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  • $\begingroup$ A no moving parts rocket that uses ambient air, it sounds like a ramjet. $\endgroup$ – Manu H Mar 2 '20 at 15:09
  • $\begingroup$ @ManuH Go look up the Fenris "rocket" -- their claims aren't calling it a ramjet, and they seem to think they can convince investors it'll work. Physically, the engine they have looks much like a rocket thrust chamber and nozzle. $\endgroup$ – Zeiss Ikon Mar 2 '20 at 16:52
  • $\begingroup$ SABRE uses liquid helium to cool the air to near (just above) its liquefaction point. This is then turbo-compressed and fed as oxidant to a conventional hydrogen-fuelled rocket chamber. The intent is to first find sub-orbital applications, with orbital flight being a longer-term aspiration. Currently the individual engine subsystems have all been bench-tested, notably the pre-cooler, and development of a flight demonstrator is starting. $\endgroup$ – Guy Inchbald Mar 5 '20 at 12:37
  • $\begingroup$ @GuyInchbald Been a while since I looked at the SABRE. Now they want to carry a second cryogenic liquid? One they don't even burn off, so have to carry all the way? Seems like trying to save a concept that didn't work as expected... $\endgroup$ – Zeiss Ikon Mar 5 '20 at 13:07
  • $\begingroup$ @ZeissIkon The helium intermediary has been in the design for a long time now. It has a complex thermodynamic function in utilising the waste heat to help drive the rest of the system. More like making practical a concept that was not quite figured out in the early days. There are other significant changes too, but design details seem scarcer than they used to be. $\endgroup$ – Guy Inchbald Mar 5 '20 at 14:04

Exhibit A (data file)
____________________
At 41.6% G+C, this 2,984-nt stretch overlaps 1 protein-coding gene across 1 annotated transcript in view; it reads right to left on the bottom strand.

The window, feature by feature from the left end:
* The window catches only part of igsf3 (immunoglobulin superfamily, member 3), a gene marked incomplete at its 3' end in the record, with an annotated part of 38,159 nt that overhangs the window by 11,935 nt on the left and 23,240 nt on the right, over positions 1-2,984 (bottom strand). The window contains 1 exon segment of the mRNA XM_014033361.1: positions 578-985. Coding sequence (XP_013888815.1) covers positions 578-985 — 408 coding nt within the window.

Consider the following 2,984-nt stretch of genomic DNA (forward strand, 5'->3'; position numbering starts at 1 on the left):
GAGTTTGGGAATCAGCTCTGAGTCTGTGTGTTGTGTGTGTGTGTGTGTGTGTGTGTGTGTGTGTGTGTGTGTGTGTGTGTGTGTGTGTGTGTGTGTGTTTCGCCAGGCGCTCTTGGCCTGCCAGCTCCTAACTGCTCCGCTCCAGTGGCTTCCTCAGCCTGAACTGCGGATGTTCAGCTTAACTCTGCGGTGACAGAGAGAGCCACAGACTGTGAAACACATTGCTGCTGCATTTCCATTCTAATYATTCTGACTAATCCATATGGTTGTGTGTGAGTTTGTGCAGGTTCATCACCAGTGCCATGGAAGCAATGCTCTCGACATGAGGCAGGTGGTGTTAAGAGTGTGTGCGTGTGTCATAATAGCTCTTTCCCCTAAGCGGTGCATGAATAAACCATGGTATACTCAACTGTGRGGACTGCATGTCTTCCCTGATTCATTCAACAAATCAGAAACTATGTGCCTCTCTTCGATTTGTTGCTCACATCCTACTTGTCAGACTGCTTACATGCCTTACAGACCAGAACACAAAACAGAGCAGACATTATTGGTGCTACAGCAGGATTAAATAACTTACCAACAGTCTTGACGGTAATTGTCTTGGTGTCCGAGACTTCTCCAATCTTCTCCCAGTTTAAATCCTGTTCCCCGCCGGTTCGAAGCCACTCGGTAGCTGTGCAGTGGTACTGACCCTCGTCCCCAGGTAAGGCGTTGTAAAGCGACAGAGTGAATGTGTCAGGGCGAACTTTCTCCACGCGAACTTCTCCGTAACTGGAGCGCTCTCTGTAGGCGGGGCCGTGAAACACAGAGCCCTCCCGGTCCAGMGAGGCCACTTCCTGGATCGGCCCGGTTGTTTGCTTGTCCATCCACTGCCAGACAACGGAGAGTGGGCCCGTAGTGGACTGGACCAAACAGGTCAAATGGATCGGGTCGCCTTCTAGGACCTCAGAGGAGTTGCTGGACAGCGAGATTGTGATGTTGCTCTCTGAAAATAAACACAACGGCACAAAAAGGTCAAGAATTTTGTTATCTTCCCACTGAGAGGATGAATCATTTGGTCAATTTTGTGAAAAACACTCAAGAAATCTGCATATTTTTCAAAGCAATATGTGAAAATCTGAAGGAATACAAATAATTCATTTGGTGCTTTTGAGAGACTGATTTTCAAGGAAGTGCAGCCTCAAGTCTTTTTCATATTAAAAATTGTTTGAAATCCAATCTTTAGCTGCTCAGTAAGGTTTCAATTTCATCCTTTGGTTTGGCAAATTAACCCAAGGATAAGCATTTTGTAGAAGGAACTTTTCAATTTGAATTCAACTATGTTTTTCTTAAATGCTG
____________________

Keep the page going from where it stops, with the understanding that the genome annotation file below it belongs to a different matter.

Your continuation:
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The concept of a launch system combining an airbreathing 1st stage and a nonairbreathing 2nd stage is as old as the X-1 rocket plane carried aloft by a modified B-29 bomber, and carries on a tradition which includes the B-52/X-15 pair and today's Virgin Knight/SpaceShip 2.

This approach has the advantage of weight savings for these reasons:

  1. Less carried oxidizer, more payload